In a season that has been filled with plenty of positives that ability to nip things in the bud in a timely fashion and not let bad habits become ingrained might be the biggest positive of them all.
“We’re still growing,” head coach Dwane Casey cautions when the subject of his team rallying from a few bad games is brought up. “We’re handling it better this year than we did last year. When we stub our toe or not play very well, we bounce back with some maturity and that’s the sign of a growing team.”
But as always Casey is careful not to praise too much. After last season and plenty of times before it in his 20-some odd years in the game, he’s well aware of how quickly things can head south.
“There are still ways we can get better at that at both ends of the floor but that’s a good sign of growth,” he said. “We were struggling before the break a little bit, struggled after the break and bouncing back. I wouldn’t say we’ve bounced all the way back, we still have some areas to get better at.”
Casey will tell you that they have created an offensive scheme based on DeRozan’s talents.
“He has a niche, we have an offense catered around him and also Kyle. He knows where he’s going to get the ball.
“You can throw the analytics out the window because he gets to the free-throw line enough to offset the three-point shot. We have a system built around DeMar and his anti-analytical game that has been efficient for him.”
DeRozan is what baseball great Reggie Jackson used to say of himself “the straw that stirs the drink.” If this team is finally going to have playoff success it will all fall on the back of DeRozan.
Not many 24-year-old NBA players have experienced crushing defeat in the NBA Finals and sweet redemption the following year, but coming of age with the San Antonio Spurs was a part of Joseph’s story and a part of what he brings to the table.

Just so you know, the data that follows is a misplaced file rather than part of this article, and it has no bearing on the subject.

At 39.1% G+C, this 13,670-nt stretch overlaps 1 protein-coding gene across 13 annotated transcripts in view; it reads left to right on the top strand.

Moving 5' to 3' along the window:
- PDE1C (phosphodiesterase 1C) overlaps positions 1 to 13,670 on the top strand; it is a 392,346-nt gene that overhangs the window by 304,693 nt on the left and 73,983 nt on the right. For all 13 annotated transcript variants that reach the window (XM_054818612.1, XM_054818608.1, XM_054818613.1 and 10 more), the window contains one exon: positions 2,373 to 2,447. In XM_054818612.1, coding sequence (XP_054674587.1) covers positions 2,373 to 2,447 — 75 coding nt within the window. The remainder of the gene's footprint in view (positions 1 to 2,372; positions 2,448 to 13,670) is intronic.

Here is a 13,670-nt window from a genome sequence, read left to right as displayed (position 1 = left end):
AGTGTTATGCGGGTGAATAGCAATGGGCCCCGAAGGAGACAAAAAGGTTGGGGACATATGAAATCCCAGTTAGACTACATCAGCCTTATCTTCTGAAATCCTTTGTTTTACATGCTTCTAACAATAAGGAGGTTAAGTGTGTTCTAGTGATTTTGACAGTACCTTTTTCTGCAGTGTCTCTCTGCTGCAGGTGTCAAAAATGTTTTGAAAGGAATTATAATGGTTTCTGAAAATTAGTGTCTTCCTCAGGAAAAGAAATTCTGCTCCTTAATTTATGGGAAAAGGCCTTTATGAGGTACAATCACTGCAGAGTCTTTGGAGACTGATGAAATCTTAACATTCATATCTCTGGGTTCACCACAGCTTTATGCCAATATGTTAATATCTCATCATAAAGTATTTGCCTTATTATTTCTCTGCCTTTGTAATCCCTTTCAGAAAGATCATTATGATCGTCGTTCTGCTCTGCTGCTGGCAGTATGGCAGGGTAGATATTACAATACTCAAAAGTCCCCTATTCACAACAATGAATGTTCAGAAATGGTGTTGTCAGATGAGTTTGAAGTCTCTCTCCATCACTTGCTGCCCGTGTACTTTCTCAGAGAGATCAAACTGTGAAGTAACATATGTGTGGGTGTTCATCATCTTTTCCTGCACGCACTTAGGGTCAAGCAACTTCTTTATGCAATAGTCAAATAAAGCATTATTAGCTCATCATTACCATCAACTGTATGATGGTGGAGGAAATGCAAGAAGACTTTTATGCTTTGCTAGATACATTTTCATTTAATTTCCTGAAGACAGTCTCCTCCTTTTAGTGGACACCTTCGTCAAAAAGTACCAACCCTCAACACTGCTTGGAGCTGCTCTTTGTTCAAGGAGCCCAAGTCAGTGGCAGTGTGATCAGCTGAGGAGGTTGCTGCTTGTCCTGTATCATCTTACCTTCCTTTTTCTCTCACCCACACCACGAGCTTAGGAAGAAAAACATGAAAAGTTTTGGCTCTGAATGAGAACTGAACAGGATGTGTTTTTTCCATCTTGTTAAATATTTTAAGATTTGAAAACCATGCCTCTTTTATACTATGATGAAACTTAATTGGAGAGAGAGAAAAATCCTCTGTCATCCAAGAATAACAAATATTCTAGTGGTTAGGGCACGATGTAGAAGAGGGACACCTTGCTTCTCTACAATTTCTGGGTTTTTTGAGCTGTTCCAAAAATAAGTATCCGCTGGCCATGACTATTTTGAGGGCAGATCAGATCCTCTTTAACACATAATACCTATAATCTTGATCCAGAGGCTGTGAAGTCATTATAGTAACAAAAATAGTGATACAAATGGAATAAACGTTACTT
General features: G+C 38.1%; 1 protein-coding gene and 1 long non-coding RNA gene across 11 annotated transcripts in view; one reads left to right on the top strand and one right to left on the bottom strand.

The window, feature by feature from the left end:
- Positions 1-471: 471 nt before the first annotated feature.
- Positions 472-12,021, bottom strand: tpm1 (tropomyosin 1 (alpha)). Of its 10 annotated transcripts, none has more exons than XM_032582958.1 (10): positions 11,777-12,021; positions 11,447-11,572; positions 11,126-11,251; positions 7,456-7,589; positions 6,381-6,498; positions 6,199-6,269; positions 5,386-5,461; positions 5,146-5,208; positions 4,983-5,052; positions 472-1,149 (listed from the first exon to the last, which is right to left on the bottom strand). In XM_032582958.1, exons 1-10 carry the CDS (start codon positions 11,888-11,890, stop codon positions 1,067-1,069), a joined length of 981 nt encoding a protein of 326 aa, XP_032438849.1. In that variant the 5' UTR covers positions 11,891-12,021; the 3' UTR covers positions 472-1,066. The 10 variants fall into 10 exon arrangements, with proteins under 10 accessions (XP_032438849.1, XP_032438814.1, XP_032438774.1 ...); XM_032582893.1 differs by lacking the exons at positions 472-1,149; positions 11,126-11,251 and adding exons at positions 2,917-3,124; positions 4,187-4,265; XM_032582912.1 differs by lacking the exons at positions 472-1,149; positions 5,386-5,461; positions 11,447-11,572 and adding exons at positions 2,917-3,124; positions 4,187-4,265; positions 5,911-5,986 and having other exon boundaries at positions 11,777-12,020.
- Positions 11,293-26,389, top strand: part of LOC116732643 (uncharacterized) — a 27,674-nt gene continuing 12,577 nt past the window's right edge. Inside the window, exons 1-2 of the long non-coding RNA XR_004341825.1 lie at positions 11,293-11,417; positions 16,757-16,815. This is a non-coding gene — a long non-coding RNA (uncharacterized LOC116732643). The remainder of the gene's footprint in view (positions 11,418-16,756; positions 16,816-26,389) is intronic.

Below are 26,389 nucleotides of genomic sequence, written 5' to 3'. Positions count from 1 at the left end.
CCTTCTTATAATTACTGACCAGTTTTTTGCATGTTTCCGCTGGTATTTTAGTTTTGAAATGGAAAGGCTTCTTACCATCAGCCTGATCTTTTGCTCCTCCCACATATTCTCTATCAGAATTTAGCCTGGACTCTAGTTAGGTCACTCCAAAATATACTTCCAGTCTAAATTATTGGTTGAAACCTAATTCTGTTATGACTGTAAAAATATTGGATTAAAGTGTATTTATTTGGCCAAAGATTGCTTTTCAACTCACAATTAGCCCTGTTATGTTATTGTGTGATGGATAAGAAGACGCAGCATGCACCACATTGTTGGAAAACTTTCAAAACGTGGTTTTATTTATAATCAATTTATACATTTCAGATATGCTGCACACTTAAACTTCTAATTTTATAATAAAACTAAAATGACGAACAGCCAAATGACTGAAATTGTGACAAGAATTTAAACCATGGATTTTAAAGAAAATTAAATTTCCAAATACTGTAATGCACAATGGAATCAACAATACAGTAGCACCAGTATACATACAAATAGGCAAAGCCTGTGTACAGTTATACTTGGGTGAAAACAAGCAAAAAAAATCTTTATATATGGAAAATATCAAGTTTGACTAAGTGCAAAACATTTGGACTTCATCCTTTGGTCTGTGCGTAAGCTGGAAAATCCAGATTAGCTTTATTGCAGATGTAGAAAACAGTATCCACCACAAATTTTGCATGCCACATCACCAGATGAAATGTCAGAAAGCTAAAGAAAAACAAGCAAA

When I first met Joseph during the 2013 NBA Finals, he was a bright-eyed sophomore who had earned a reputation among his teammates as a quiet, hard-working kid who had a bright future. The minutes weren’t there in abundance, but he took his experiences and opportunities seriously and became a favorite of the staff in San Antonio.
“It was just hard work,” Joseph said about turning 9.2 minutes per game as a rookie into a four-year, $30 million deal from the Raptors this past summer. “Behind the scenes, I worked on my game everyday, and honestly, I had a lot of good teachers there to help me.
“When I was there, I learned so much from Tony [Parker]. I learned so much from Chip Engelland and Chad Forcier; they would sit me down and watch all my film, they would review film with me and whatnot.”
Both Patrick Patterson and Bismack Biyombo are above-average pick and roll defenders, surrendering just 0.88 and 0.94 points per possession respectively. There’s an obvious solution to this situation, which is to switch up the rotations and help cover the deficiencies of the starting big men by pairing them with one of their defensive substitutes.
Considering Valancinuas is still a net positive and the Raptors intend on him being a significant part of their future, the obvious candidate to be moved to a substitute role would be Scola. But would moving Scola to the bench really change how well the team performs significantly?
The answer, this season, has been a resounding yes. When Kyle Lowry, DeMar DeRozan, Scola and Valanciunas share the floor together they have been outscored this season by a rate of 4.5 points per 100 possessions. When Patterson shares the floor with Lowry, DeRozan and Valanciunas they have outscored their opponents by a staggering 18.6 points per 100 possessions.
The Canadians will open their OQT Group Phase campaign against Senegal and Turkey in Group A, looking to finish in the top two. If they achieve this, they will then face a team from a Group B that includes France, New Zealand and hosts Philippines in a Semi-Final clash. The teams that win the Semi-Finals will then meet in the Final with a spot in the Rio de Janeiro Games at stake.